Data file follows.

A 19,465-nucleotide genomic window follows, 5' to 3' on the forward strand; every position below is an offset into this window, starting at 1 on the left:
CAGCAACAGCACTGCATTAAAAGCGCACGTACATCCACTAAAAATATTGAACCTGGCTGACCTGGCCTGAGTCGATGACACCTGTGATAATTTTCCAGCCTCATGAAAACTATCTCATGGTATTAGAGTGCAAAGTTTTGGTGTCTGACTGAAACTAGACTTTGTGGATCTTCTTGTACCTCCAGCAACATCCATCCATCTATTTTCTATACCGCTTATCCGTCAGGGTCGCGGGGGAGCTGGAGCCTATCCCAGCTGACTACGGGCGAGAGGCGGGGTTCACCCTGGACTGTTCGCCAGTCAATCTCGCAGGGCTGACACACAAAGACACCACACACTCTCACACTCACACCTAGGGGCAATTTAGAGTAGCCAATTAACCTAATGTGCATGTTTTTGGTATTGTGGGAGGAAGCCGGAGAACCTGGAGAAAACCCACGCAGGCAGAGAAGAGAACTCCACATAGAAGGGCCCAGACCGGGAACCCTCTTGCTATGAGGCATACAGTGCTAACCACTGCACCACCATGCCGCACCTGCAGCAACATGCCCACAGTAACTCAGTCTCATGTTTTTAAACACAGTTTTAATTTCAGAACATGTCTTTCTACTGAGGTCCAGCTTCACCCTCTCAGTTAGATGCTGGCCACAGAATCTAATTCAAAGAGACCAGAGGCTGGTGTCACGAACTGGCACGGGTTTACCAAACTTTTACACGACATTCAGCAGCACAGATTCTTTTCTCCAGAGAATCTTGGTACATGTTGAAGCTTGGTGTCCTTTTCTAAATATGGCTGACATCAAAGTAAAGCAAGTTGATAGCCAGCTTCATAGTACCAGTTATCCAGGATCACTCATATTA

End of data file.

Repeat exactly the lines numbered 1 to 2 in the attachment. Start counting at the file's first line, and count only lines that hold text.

A 19,465-nucleotide genomic window follows, 5' to 3' on the forward strand; every position below is an offset into this window, starting at 1 on the left:
CAGCAACAGCACTGCATTAAAAGCGCACGTACATCCACTAAAAATATTGAACCTGGCTGACCTGGCCTGAGTCGATGACACCTGTGATAATTTTCCAGCCTCATGAAAACTATCTCATGGTATTAGAGTGCAAAGTTTTGGTGTCTGACTGAAACTAGACTTTGTGGATCTTCTTGTACCTCCAGCAACATCCATCCATCTATTTTCTATACCGCTTATCCGTCAGGGTCGCGGGGGAGCTGGAGCCTATCCCAGCTGACTACGGGCGAGAGGCGGGGTTCACCCTGGACTGTTCGCCAGTCAATCTCGCAGGGCTGACACACAAAGACACCACACACTCTCACACTCACACCTAGGGGCAATTTAGAGTAGCCAATTAACCTAATGTGCATGTTTTTGGTATTGTGGGAGGAAGCCGGAGAACCTGGAGAAAACCCACGCAGGCAGAGAAGAGAACTCCACATAGAAGGGCCCAGACCGGGAACCCTCTTGCTATGAGGCATACAGTGCTAACCACTGCACCACCATGCCGCACCTGCAGCAACATGCCCACAGTAACTCAGTCTCATGTTTTTAAACACAGTTTTAATTTCAGAACATGTCTTTCTACTGAGGTCCAGCTTCACCCTCTCAGTTAGATGCTGGCCACAGAATCTAATTCAAAGAGACCAGAGGCTGGTGTCACGAACTGGCACGGGTTTACCAAACTTTTACACGACATTCAGCAGCACAGATTCTTTTCTCCAGAGAATCTTGGTACATGTTGAAGCTTGGTGTCCTTTTCTAAATATGGCTGACATCAAAGTAAAGCAAGTTGATAGCCAGCTTCATAGTACCAGTTATCCAGGATCACTCATATTA